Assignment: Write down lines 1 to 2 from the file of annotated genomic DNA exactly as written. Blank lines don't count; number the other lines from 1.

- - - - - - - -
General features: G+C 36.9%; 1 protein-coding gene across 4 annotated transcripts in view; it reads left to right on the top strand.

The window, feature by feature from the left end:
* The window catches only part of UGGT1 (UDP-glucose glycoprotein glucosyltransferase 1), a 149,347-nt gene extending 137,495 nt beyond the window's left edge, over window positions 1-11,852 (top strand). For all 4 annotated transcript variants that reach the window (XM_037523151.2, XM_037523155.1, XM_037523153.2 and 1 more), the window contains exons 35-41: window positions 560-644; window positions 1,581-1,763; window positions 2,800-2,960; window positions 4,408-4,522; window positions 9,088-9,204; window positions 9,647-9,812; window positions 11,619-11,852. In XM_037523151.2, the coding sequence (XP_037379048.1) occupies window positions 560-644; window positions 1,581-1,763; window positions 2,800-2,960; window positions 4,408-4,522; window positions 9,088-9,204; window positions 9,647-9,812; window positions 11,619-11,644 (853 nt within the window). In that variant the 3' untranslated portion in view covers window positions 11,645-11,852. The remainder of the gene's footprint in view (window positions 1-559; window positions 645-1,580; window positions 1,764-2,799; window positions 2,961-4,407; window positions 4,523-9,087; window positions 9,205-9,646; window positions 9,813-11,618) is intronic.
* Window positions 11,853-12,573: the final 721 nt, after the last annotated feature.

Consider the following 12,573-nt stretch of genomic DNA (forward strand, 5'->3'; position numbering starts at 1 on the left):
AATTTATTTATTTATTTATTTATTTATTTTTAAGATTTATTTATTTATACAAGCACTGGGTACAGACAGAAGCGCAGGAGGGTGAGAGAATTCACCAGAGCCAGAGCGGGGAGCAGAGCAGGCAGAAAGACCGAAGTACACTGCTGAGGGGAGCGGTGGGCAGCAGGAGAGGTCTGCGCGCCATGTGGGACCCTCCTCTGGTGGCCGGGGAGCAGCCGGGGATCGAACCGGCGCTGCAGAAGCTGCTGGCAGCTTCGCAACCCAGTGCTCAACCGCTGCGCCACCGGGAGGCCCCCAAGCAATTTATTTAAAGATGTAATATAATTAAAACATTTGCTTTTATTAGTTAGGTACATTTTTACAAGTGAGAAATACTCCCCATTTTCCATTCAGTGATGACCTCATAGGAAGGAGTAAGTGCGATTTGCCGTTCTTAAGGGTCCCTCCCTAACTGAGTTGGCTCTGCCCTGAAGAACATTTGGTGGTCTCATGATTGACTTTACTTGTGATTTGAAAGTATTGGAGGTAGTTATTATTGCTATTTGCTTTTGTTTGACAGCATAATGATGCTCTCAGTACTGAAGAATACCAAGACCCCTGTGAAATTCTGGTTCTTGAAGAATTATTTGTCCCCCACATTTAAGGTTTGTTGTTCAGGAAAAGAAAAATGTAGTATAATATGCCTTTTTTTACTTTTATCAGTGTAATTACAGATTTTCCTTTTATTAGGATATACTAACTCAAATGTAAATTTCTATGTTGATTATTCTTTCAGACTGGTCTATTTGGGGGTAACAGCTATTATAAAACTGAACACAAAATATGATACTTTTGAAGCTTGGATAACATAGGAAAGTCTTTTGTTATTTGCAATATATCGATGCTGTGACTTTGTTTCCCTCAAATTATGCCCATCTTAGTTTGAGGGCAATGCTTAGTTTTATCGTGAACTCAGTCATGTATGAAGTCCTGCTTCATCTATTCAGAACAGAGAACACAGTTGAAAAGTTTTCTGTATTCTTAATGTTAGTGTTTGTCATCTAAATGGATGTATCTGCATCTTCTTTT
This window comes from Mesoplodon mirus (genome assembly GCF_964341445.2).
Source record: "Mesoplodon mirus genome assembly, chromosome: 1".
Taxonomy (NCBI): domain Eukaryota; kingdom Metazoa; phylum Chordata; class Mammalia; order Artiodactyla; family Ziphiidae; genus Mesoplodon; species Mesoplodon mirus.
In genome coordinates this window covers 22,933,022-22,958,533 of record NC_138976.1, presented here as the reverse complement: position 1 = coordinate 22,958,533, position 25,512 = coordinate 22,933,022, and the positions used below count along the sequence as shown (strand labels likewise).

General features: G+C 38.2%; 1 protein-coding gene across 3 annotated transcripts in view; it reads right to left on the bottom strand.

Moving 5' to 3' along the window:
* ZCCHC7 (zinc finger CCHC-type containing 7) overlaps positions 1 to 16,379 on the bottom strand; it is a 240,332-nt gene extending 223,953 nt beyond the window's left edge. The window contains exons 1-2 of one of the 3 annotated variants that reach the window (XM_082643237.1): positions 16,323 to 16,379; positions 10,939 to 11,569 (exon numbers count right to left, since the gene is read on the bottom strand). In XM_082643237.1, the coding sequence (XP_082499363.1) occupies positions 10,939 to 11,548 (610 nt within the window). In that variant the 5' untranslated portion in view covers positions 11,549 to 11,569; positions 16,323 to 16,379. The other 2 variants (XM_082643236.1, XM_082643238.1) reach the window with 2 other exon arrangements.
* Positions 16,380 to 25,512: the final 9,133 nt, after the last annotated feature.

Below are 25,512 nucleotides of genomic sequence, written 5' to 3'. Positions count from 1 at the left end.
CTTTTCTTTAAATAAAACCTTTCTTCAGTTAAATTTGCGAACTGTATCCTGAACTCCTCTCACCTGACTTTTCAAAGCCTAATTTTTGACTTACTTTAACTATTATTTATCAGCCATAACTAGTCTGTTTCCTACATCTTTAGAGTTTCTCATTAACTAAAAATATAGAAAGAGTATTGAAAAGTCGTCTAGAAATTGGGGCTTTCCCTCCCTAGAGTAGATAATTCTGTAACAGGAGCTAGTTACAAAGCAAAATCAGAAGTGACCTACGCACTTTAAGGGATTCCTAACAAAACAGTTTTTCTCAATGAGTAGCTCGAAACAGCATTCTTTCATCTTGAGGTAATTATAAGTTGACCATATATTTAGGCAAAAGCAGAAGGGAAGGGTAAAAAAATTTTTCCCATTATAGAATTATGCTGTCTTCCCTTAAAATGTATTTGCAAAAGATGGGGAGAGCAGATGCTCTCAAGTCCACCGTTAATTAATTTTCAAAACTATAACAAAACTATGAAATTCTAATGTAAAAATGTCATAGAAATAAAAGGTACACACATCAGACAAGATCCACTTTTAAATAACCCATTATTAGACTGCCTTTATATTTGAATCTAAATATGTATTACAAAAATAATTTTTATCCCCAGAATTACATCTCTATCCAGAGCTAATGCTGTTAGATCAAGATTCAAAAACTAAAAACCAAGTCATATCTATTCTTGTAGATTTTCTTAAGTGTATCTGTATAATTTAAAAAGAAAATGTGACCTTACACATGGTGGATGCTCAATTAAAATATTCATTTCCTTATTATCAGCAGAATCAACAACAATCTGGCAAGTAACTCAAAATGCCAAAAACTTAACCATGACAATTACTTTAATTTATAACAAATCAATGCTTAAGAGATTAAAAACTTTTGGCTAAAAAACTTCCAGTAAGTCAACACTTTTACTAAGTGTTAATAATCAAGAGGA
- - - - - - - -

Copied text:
General features: G+C 36.9%; 1 protein-coding gene across 4 annotated transcripts in view; it reads left to right on the top strand.

The window, feature by feature from the left end: